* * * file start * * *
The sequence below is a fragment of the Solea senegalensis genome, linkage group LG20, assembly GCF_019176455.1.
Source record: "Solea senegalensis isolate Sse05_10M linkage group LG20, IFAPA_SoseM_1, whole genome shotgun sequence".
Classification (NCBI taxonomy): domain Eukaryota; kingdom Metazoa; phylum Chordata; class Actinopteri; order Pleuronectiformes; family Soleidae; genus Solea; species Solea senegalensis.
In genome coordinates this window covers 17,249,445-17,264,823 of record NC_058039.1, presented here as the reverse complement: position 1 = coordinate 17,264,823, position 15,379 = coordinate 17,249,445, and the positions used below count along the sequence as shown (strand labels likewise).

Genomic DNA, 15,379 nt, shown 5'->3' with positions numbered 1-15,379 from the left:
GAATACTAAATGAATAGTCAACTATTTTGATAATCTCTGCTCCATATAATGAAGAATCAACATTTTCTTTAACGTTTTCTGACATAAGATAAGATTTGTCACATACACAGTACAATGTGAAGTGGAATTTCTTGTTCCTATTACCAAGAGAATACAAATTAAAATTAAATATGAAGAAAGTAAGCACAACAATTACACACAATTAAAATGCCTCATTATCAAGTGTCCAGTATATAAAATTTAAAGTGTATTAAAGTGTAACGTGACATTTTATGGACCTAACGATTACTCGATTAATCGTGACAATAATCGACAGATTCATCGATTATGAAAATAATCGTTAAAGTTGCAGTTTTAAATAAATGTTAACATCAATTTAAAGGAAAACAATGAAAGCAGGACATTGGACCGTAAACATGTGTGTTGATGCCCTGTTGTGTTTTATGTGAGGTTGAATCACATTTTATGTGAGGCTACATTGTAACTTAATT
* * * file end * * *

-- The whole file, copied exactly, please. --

The sequence below is a fragment of the Solea senegalensis genome, linkage group LG20, assembly GCF_019176455.1.
Source record: "Solea senegalensis isolate Sse05_10M linkage group LG20, IFAPA_SoseM_1, whole genome shotgun sequence".
Classification (NCBI taxonomy): domain Eukaryota; kingdom Metazoa; phylum Chordata; class Actinopteri; order Pleuronectiformes; family Soleidae; genus Solea; species Solea senegalensis.
In genome coordinates this window covers 17,249,445-17,264,823 of record NC_058039.1, presented here as the reverse complement: position 1 = coordinate 17,264,823, position 15,379 = coordinate 17,249,445, and the positions used below count along the sequence as shown (strand labels likewise).

Genomic DNA, 15,379 nt, shown 5'->3' with positions numbered 1-15,379 from the left:
GAATACTAAATGAATAGTCAACTATTTTGATAATCTCTGCTCCATATAATGAAGAATCAACATTTTCTTTAACGTTTTCTGACATAAGATAAGATTTGTCACATACACAGTACAATGTGAAGTGGAATTTCTTGTTCCTATTACCAAGAGAATACAAATTAAAATTAAATATGAAGAAAGTAAGCACAACAATTACACACAATTAAAATGCCTCATTATCAAGTGTCCAGTATATAAAATTTAAAGTGTATTAAAGTGTAACGTGACATTTTATGGACCTAACGATTACTCGATTAATCGTGACAATAATCGACAGATTCATCGATTATGAAAATAATCGTTAAAGTTGCAGTTTTAAATAAATGTTAACATCAATTTAAAGGAAAACAATGAAAGCAGGACATTGGACCGTAAACATGTGTGTTGATGCCCTGTTGTGTTTTATGTGAGGTTGAATCACATTTTATGTGAGGCTACATTGTAACTTAATT